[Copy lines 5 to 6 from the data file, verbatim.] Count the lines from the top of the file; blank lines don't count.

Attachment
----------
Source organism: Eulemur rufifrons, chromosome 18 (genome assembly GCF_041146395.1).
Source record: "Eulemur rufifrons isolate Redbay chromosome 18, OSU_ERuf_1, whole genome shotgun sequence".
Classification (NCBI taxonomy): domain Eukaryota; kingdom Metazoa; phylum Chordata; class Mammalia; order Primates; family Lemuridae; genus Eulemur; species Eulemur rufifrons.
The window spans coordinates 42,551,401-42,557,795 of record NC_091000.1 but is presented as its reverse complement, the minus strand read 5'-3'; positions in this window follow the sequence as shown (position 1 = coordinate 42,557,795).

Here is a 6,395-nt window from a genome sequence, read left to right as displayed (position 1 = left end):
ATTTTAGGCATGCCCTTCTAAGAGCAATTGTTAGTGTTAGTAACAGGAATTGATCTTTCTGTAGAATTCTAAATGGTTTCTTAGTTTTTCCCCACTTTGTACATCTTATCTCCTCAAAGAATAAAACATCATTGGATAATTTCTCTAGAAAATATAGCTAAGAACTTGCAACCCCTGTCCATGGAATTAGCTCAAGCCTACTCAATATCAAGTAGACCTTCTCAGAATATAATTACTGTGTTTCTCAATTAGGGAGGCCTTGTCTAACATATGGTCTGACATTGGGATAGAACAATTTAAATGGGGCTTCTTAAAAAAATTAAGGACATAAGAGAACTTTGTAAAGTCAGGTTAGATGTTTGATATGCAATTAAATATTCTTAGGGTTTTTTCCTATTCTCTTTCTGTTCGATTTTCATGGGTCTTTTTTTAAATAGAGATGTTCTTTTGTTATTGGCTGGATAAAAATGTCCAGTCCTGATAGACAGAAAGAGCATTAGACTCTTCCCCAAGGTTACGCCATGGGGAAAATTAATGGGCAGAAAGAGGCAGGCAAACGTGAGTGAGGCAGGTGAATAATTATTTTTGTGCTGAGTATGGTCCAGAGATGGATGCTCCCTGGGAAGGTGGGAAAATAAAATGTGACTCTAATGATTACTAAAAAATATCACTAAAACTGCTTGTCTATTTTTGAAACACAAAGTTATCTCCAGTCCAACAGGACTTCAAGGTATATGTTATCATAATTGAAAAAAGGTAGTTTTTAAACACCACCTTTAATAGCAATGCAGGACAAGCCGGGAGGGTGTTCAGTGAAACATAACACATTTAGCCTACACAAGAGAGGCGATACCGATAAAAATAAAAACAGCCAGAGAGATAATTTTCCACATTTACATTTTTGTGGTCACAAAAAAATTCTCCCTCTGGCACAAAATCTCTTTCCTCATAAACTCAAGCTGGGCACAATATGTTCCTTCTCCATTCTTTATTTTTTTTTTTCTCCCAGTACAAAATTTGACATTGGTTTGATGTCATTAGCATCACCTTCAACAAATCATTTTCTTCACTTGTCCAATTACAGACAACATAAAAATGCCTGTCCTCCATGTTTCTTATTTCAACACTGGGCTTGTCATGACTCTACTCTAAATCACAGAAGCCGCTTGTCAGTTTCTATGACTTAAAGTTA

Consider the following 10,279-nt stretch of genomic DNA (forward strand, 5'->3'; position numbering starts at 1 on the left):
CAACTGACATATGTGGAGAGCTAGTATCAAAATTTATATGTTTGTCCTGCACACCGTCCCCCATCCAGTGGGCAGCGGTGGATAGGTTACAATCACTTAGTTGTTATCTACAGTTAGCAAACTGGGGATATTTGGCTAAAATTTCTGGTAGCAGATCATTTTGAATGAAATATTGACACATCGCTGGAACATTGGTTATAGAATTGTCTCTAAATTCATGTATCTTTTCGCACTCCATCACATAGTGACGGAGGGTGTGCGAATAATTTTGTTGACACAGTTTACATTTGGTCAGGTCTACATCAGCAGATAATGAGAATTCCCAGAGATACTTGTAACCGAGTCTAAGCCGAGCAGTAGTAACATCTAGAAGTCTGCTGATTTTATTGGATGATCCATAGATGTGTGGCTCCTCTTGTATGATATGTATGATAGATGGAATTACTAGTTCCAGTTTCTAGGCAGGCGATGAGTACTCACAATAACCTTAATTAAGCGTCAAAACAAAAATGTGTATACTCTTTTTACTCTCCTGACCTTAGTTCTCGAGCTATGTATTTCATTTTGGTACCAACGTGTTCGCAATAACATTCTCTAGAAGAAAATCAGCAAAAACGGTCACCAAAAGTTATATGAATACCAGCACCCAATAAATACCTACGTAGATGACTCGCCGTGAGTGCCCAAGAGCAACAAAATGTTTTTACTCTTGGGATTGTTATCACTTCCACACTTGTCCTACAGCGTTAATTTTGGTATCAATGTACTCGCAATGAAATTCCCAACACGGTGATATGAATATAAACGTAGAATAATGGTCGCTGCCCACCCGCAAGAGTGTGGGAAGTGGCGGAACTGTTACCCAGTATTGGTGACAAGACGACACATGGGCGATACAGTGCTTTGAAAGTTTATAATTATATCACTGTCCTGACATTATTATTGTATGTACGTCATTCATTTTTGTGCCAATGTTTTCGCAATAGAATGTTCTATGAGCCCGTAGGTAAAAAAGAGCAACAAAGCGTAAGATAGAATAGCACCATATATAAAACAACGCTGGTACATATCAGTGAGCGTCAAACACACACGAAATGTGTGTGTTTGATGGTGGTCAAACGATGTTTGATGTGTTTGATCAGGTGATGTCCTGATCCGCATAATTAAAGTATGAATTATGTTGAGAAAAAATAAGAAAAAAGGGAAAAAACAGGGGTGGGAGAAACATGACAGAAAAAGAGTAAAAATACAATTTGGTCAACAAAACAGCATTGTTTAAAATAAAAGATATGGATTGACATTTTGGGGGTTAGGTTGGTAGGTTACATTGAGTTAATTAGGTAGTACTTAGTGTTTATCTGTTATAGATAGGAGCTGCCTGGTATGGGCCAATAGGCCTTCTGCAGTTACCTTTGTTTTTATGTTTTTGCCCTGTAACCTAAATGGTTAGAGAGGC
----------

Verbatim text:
Here is a 6,395-nt window from a genome sequence, read left to right as displayed (position 1 = left end):
ATTTTAGGCATGCCCTTCTAAGAGCAATTGTTAGTGTTAGTAACAGGAATTGATCTTTCTGTAGAATTCTAAATGGTTTCTTAGTTTTTCCCCACTTTGTACATCTTATCTCCTCAAAGAATAAAACATCATTGGATAATTTCTCTAGAAAATATAGCTAAGAACTTGCAACCCCTGTCCATGGAATTAGCTCAAGCCTACTCAATATCAAGTAGACCTTCTCAGAATATAATTACTGTGTTTCTCAATTAGGGAGGCCTTGTCTAACATATGGTCTGACATTGGGATAGAACAATTTAAATGGGGCTTCTTAAAAAAATTAAGGACATAAGAGAACTTTGTAAAGTCAGGTTAGATGTTTGATATGCAATTAAATATTCTTAGGGTTTTTTCCTATTCTCTTTCTGTTCGATTTTCATGGGTCTTTTTTTAAATAGAGATGTTCTTTTGTTATTGGCTGGATAAAAATGTCCAGTCCTGATAGACAGAAAGAGCATTAGACTCTTCCCCAAGGTTACGCCATGGGGAAAATTAATGGGCAGAAAGAGGCAGGCAAACGTGAGTGAGGCAGGTGAATAATTATTTTTGTGCTGAGTATGGTCCAGAGATGGATGCTCCCTGGGAAGGTGGGAAAATAAAATGTGACTCTAATGATTACTAAAAAATATCACTAAAACTGCTTGTCTATTTTTGAAACACAAAGTTATCTCCAGTCCAACAGGACTTCAAGGTATATGTTATCATAATTGAAAAAAGGTAGTTTTTAAACACCACCTTTAATAGCAATGCAGGACAAGCCGGGAGGGTGTTCAGTGAAACATAACACATTTAGCCTACACAAGAGAGGCGATACCGATAAAAATAAAAACAGCCAGAGAGATAATTTTCCACATTTACATTTTTGTGGTCACAAAAAAATTCTCCCTCTGGCACAAAATCTCTTTCCTCATAAACTCAAGCTGGGCACAATATGTTCCTTCTCCATTCTTTATTTTTTTTTTTCTCCCAGTACAAAATTTGACATTGGTTTGATGTCATTAGCATCACCTTCAACAAATCATTTTCTTCACTTGTCCAATTACAGACAACATAAAAATGCCTGTCCTCCATGTTTCTTATTTCAACACTGGGCTTGTCATGACTCTACTCTAAATCACAGAAGCCGCTTGTCAGTTTCTATGACTTAAAGTTA